When the virus COVID-19 arrived in the United States in early 2020, our first reaction was understandably fear. This virus was extremely contagious, and was spreading far more quickly than previous viruses because unlike its predecessors it had been engineered with a “furin cleavage site,” enabling it to easily embed itself in the human cell. It quickly emerged that COVID created a serious risk of death for the very elderly, especially those suffering from other serious health conditions.
Our political leaders and health community leaders decided that it was necessary to quarantine the entire population. They enforced that decision with the force of law, and also with a deliberate effort to create widespread fear and panic. In Minnesota, our leaders believed that creating fear was the best way to achieve buy-in to a complete shutdown of the state. The governor engaged the University of Minnesota School of Public Health to create a predictive model. On March 25, 2020, he announced that 74,000 Minnesotans would die from COVID unless we put a lockdown in place, and that 50-55,000 would die even with a lockdown. The governor later produced more models, predicting that at the peak of the virus, 5,000 Minnesotans would be hospitalized and 3,400 would be in the ICU. These numbers proved to be wildly incorrect, but before that was known, the necessary blanket of fear had been cast over the state. On March 27, 2020, the governor issued his infamous “Stay at Home” order.
In truth, for the vast majority of us, COVID-19 did not not pose a serious risk of death. The very young and adolescents had virtually no risk of death. Young adults also had very little risk of death. And for the mature population, and the middle aged, the risk of death was serious only where other significant illnesses or severe obesity were present. On the other hand, for the elderly, especially those with serious health conditions, the risk of death from COVID-19 was indeed very high.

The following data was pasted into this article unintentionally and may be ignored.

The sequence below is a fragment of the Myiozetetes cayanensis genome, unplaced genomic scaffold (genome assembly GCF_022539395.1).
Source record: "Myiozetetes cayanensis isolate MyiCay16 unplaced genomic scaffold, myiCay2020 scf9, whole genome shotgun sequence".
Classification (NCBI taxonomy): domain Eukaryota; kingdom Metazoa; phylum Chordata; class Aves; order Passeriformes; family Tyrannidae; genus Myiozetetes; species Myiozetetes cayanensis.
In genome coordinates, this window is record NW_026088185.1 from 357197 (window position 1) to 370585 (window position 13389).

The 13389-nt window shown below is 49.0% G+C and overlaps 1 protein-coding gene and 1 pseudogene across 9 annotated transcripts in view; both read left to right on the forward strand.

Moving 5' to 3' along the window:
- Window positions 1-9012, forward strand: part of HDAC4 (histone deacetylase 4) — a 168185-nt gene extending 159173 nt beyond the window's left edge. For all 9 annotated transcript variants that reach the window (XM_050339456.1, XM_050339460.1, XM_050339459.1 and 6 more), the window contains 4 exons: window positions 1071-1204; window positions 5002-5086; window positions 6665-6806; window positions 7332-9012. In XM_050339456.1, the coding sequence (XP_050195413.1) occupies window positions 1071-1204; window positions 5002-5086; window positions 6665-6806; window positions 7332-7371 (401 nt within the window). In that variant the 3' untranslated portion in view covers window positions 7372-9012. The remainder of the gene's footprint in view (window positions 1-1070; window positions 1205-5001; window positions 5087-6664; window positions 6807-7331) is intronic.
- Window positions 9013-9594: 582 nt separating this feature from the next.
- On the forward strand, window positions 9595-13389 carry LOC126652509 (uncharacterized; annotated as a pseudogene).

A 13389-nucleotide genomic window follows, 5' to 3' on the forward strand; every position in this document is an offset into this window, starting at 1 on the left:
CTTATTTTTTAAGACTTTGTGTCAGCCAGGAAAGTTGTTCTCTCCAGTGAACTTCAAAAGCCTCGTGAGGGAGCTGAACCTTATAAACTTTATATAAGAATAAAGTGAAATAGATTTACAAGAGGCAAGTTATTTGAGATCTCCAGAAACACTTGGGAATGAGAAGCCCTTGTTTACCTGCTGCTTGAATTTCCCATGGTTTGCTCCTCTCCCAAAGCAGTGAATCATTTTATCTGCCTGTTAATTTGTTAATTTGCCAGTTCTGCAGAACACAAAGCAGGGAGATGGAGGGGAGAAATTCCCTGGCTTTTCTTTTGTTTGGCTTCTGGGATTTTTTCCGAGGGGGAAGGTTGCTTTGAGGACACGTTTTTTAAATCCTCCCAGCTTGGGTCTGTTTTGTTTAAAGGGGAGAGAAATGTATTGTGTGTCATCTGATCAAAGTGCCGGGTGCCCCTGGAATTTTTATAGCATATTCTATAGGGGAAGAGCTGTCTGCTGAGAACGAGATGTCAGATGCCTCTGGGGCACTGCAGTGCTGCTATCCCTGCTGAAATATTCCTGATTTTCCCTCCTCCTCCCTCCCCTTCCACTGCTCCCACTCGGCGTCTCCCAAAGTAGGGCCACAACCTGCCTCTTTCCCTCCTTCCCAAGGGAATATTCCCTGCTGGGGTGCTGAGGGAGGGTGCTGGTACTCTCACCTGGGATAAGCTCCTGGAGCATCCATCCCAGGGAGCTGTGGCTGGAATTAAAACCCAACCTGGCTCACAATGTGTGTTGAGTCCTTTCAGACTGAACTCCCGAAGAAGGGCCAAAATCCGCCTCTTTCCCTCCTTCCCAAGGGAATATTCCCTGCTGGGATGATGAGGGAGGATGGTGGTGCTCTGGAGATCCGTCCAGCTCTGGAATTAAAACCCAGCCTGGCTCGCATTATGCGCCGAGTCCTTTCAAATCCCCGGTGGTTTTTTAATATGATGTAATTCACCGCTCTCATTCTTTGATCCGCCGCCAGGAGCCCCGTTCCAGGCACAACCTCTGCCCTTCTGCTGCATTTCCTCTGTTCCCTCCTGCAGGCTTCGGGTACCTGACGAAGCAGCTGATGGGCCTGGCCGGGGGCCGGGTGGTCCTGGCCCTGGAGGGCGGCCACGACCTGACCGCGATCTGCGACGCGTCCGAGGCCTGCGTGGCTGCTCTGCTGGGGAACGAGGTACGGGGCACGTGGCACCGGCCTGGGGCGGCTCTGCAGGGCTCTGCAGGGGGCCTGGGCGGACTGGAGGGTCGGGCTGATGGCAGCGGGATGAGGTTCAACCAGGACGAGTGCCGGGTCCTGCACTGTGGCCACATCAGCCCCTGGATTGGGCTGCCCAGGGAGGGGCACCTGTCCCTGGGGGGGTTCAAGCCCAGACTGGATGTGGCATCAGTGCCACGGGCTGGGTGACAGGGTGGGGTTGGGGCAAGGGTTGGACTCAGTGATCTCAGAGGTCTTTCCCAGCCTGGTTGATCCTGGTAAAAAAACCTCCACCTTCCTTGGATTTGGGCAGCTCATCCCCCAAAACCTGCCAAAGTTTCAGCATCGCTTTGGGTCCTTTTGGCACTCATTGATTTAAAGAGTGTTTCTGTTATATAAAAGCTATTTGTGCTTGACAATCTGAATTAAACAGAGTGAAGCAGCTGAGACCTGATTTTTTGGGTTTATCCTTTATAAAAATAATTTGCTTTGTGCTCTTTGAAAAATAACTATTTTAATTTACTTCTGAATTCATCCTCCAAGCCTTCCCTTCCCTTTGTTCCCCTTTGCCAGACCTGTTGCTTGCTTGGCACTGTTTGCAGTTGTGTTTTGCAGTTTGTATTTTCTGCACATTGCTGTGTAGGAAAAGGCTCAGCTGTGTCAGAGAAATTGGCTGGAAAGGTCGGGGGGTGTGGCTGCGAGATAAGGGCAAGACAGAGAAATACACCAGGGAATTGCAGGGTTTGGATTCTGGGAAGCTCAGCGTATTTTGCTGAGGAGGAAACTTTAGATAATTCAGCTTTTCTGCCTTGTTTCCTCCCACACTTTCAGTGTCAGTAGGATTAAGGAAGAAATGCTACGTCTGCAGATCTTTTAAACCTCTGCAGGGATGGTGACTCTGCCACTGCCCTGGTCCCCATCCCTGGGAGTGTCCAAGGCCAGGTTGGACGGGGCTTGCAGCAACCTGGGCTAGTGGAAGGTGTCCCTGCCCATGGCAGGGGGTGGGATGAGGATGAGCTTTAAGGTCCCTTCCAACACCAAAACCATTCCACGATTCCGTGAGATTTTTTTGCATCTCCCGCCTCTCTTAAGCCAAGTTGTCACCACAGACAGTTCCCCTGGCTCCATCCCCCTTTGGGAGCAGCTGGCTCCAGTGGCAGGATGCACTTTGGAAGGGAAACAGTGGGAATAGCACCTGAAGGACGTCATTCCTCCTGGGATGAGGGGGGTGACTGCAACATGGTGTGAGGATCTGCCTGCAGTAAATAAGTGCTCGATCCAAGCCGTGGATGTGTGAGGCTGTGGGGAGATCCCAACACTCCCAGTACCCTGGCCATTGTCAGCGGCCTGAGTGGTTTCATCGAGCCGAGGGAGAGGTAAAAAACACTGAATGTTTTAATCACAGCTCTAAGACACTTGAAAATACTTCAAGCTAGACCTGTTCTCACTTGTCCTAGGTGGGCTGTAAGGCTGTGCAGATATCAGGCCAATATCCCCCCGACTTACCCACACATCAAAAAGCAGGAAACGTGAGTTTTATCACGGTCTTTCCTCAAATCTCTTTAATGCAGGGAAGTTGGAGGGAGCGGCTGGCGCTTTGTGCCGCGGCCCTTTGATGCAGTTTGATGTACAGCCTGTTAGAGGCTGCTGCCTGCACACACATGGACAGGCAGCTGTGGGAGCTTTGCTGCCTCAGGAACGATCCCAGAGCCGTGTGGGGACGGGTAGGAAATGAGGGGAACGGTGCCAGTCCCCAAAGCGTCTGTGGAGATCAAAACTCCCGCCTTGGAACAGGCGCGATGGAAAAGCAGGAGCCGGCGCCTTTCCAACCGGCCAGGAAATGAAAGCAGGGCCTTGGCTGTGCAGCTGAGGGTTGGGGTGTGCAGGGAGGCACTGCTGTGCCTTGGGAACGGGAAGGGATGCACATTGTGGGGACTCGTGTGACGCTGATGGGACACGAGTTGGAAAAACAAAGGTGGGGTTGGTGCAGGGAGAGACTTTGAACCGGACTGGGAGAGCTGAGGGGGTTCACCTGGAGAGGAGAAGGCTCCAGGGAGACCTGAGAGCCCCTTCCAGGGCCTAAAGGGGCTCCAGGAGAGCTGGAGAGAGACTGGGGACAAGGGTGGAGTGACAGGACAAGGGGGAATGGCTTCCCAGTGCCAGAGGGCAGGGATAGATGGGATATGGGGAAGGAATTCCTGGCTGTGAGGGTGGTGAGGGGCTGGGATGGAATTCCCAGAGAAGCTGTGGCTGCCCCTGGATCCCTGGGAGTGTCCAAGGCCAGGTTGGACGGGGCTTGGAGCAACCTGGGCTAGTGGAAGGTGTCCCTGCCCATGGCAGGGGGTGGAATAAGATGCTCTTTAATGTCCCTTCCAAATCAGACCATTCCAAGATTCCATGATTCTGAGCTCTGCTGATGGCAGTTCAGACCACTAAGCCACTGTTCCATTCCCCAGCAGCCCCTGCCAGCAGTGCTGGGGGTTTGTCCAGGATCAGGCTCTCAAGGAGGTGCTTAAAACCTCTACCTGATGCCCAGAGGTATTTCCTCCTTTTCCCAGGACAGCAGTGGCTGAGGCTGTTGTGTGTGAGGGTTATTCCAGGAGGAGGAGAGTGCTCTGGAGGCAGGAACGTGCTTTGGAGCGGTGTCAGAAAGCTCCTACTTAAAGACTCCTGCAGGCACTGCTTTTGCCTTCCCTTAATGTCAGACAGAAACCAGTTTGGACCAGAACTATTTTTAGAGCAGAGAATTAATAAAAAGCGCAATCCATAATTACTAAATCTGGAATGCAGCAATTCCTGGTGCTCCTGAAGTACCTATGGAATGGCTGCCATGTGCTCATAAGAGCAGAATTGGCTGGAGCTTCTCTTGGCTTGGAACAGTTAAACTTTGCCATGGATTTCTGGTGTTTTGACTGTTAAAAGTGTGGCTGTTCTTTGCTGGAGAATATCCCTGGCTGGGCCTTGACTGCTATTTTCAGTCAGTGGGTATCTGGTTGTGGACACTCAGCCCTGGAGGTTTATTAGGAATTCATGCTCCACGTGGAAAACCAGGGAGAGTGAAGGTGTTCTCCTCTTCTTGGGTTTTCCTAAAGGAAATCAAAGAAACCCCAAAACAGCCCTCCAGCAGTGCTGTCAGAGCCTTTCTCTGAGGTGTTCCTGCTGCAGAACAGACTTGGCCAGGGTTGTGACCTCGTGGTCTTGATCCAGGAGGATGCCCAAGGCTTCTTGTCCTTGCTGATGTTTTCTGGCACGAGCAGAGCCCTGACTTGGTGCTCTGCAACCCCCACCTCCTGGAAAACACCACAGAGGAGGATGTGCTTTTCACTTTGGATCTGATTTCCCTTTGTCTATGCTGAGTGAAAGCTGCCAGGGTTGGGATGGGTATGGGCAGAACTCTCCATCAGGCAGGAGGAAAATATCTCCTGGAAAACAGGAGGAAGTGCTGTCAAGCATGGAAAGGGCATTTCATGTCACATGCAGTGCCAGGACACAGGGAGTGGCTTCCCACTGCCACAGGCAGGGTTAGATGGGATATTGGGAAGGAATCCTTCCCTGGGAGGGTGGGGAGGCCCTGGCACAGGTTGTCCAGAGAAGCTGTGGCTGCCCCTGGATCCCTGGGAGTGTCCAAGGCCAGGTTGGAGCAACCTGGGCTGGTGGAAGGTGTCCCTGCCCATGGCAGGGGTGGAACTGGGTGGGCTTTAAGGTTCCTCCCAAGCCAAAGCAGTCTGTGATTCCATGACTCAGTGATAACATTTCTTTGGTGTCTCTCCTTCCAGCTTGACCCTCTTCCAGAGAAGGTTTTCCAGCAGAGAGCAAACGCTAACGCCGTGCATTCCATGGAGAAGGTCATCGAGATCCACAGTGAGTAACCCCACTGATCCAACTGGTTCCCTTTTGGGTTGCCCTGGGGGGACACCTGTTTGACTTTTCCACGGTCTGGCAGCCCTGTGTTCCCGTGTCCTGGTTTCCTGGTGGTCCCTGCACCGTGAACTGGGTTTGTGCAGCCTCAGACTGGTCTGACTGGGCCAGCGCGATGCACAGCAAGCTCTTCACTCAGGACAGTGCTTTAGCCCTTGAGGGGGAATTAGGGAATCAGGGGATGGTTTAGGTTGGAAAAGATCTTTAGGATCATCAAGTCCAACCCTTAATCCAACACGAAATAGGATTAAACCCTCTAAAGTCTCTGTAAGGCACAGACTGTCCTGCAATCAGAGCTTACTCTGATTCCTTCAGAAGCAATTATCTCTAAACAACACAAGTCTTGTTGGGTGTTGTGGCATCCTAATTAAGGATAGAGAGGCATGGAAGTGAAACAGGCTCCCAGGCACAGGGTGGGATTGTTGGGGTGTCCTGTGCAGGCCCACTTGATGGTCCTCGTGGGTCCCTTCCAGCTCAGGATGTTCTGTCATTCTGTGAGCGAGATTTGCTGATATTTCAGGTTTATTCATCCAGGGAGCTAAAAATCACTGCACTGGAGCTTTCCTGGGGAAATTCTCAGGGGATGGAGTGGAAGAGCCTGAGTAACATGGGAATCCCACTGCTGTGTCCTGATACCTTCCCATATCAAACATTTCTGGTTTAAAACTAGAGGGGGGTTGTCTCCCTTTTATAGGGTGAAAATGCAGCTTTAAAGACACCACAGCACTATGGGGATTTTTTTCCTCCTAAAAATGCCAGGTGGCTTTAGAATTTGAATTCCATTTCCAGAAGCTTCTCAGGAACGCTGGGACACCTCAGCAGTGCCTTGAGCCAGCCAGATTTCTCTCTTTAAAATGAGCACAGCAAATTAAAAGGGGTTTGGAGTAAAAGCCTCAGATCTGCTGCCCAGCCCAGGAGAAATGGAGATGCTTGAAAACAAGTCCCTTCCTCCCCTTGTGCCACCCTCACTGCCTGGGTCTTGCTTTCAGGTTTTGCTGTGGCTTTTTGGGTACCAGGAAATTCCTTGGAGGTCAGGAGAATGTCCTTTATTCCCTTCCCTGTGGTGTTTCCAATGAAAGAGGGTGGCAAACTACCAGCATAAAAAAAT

Despite this knowledge, at every stage of the “pandemic” fear was promoted. We never heard that children were not at serious risk of death. Rather, the governor and the teachers union closed the schools, and the death of any young person was shouted from the mountain tops. We never heard that unless you had other illnesses or were aged and infirm or severely obese, your risk of death from COVID-19 was minimal. Instead, worry was marketed every step of the way, together with shaming of anyone who dared to disagree.
In response to the argument that since we knew who was at risk and who was not, we should target the quarantine to the former, the rationale was given that all of us needed to be quarantined in order to “stop the spread” and protect those who were most vulnerable. And so society was closed, at immense and continuing cost to our social fabric, our liberty, our economy, our health, and our children’s education. Trillions in COVID-relief debt was incurred to be borne by our children and their children. The mitigation efforts have resulted in lower childhood vaccination rates, adverse cardiovascular disease outcomes, far fewer cancer screenings, and negative impacts on mental health.